meets the requirements of the Medicaid Act and the Secretary's regulations. 42 U.S.C. §§ 1316, 1396a(b). A state seeking plan approval must establish or designate a single state agency to administer the plan. 42 U.S.C. § 1396a(a)(5). In addition, the plan must establish a scheme for reimbursing health care providers for the medical services provided to needy individuals, and must require that payment for Medicaid services be made only to the provider of the services or, under certain conditions, to the recipient of the services. See id. § 1396a(a)(13)(A); 42 C.F.R. § 447.10(d).

Once a state has secured approval of its plan from the Secretary, the state is entitled to federal reimbursement for a portion of the costs of administering a Medicaid program, and for a portion of payments to health care providers. 42 U.S.C. § 1396b(a). In order to receive reimbursement, a provider of Medicaid services must enter into a "provider agreement" with the single state agency. Id. § 1396a(a)(27). That agreement is contingent upon certification by an appropriate state health or medical agency that the facility in question meets federal standards. Id. § 1396a(a)(9).

Indiana participates in the Medicaid program under an approved state plan. The program was formerly administered by the Indiana Department of Public Welfare, and is currently under the direction of the Office of the Secretary of Family and Social Services Administration. Ind.Code Ann. § 12-6-2-2 (West Supp.1991). 1

II.

Arthur Banks was a Medicaid recipient who received medical treatment from Radiology, Inc., before his death. Radiology submitted a Medicaid claim to the Indiana Department of Public Welfare, which refused reimbursement because Radiology had not submitted the proper forms. Following Banks's death, Radiology sued Arthur's widow, Marie, in small claims court for payment of her husband's medical bills. The court entered judgement for Radiology.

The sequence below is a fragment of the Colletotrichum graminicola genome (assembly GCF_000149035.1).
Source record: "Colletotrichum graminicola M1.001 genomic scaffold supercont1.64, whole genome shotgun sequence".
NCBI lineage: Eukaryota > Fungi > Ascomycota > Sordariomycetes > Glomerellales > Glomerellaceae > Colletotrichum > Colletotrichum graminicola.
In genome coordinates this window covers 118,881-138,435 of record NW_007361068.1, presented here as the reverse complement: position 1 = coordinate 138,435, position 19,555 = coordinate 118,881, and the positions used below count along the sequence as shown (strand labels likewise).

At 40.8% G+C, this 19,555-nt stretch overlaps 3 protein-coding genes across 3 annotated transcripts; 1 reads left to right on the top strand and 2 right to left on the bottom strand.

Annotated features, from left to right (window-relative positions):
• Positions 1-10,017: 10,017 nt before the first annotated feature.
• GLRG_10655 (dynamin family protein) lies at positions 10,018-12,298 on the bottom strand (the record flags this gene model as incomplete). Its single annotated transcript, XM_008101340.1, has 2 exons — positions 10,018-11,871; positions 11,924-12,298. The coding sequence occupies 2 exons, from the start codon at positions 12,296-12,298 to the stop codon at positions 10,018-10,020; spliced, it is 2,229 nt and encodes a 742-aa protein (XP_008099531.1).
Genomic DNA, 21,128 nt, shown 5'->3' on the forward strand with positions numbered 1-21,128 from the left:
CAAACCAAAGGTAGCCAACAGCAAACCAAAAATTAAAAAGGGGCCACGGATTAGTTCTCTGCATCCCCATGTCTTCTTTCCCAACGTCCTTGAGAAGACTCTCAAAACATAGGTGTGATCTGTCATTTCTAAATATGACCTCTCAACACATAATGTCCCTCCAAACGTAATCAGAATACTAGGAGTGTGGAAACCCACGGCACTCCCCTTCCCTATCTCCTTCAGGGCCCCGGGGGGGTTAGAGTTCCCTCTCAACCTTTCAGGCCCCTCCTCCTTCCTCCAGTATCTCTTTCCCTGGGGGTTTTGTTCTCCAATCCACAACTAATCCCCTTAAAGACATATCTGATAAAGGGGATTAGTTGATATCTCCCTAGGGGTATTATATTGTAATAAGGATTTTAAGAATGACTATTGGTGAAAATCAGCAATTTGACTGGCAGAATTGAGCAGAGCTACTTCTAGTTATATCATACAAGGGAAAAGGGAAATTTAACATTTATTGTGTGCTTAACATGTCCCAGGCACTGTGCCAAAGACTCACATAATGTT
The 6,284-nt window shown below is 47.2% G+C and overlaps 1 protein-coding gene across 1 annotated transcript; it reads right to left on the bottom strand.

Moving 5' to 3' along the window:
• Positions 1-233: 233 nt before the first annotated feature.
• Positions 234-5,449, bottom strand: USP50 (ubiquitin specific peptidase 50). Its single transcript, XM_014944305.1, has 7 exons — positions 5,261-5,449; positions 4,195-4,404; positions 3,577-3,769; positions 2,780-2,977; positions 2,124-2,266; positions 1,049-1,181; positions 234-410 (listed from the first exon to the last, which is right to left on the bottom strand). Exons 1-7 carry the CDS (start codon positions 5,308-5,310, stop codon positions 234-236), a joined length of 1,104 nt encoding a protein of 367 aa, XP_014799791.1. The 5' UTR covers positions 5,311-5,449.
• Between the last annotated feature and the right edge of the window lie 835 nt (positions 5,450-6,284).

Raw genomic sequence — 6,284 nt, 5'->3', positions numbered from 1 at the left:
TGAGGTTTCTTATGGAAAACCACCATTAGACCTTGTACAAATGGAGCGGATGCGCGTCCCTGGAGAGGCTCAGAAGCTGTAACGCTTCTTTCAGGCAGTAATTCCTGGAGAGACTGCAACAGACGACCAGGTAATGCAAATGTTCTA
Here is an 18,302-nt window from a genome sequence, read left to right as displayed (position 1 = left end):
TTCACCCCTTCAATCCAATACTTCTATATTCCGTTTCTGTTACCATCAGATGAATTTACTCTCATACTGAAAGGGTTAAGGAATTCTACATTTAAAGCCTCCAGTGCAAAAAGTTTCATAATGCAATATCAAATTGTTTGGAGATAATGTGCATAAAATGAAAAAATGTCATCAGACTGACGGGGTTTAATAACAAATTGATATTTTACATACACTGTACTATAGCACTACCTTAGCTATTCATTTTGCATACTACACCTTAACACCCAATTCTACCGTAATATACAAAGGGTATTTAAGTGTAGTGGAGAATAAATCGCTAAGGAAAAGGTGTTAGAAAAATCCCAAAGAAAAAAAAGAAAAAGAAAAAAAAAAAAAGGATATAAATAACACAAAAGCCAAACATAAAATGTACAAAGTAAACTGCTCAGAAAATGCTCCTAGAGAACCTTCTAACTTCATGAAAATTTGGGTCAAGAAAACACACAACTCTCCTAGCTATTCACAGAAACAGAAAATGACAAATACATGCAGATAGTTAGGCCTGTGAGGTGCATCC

Mrs. Banks subsequently filed suit in federal district court against the Secretary of the Indiana Family and Social Services Administration ("Indiana Medicaid") and the Secretary of the United States Department of Health and Human Services. Mrs. Banks brought the action on behalf of a putative class of Medicaid recipients and persons "legally responsible" for their debts. The complaint charged that Indiana Medicaid improperly failed to provide her with both timely written notice of its denial of Radiology's claim and an opportunity to contest the denial. Such nonfeasance, according to Mrs. Banks, violated her rights under federal statutes and regulations, and the Due Process and Equal Protection Clauses of the Fourteenth Amendment. Moreover, to the extent that Indiana's administrative code did not require notice and a hearing, Mrs. Banks insisted it ran afoul of federal law.

The federal defendant, Mrs. Banks contended, violated the same federal statutes and regulations, as well as the Due Process Clause of the Fifth Amendment, by failing to require the state defendant to provide the above procedural protections. As relief, Mrs. Banks requested that the district court issue a writ of mandamus or mandatory injunction to the Secretary of Health and Human Services, directing her to properly supervise the state defendant to insure compliance with state and federal law.

Joan Smith was hospitalized in St. Joseph's Medical Center, South Bend, Indiana. Although not eligible for Medicaid at the time of her admission to the hospital, she was retroactively approved for coverage. Without giving any form of notice to Mrs. Smith, the Department of Public Welfare refused St. Joseph's claim for payment because the bill was not timely filed. In due course, the matter found its way into the hands of Midwest Collection Service, Inc., which sued Mrs. Smith and her husband in state court on the unpaid bill. Prior to the suit, in response to collection demands, Mrs. Smith paid approximately $150. She then sought to